Most programmers have had the experience of looking at a piece of code and thinking it was not only functional but also beautiful. Code is typically considered beautiful if it does what it’s supposed to do with unique elegance and economy.
But what about the tests for that beautiful code—especially the kind of tests that developers write, or should write, while they are working on the code? In this chapter, I am going to focus on tests, because tests can be beautiful themselves. More importantly, they can play a key role in helping you create more beautiful code.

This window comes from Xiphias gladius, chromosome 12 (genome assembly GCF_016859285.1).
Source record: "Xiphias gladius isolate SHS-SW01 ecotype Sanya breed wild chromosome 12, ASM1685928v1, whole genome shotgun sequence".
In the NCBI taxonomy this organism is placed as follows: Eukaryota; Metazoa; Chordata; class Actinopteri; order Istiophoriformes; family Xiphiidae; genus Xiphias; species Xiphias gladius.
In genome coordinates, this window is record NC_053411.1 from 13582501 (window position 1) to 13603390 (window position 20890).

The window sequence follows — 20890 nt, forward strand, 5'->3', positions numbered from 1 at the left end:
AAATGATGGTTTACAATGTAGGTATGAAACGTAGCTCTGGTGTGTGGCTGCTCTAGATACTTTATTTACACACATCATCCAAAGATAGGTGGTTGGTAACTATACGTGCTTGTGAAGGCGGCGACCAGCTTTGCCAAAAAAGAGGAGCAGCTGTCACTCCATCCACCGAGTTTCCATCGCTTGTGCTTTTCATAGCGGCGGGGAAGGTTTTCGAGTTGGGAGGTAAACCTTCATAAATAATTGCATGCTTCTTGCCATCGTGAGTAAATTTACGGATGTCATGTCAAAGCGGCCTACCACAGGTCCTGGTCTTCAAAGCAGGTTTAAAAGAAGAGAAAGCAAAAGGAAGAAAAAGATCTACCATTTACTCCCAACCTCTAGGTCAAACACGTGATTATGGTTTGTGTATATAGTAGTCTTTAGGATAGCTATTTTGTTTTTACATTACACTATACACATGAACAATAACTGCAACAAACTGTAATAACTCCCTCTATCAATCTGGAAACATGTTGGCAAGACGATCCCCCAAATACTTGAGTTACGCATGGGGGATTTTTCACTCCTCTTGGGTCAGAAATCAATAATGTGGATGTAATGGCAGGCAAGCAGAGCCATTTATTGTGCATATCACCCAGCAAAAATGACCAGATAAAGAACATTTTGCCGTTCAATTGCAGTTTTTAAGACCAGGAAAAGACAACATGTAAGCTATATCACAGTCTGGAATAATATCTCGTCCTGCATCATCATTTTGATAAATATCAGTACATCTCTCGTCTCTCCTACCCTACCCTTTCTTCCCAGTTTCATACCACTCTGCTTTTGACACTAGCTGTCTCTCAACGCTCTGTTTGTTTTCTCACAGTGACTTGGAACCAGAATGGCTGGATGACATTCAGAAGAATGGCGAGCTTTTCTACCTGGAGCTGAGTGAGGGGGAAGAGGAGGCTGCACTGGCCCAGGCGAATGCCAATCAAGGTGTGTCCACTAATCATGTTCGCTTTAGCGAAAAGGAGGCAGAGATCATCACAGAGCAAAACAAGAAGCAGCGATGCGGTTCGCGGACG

As we will see, a combination of things makes tests beautiful.
Unlike code, I can’t bring myself to consider any
single test beautiful—at least not in the same way I
can look at, say, a sorting routine and call it beautiful. The reason is
that testing, by its very nature, is a combinatorial and
exploratory problem. Every
in the code requires at least two tests (one test for when the condition
evaluates to true and one when it evaluates to false). An
if statement with multiple conditions, such
if ( a || b || c )
could require, in theory, up to eight tests—one for each possible
combination of the values of
a, b, and
c. Throw in control loops, multiple
input parameters, dependencies on external code, different hardware and
software platforms, etc., and the number and types of tests needed
Any nontrivial code, beautiful or not, needs not one, but ...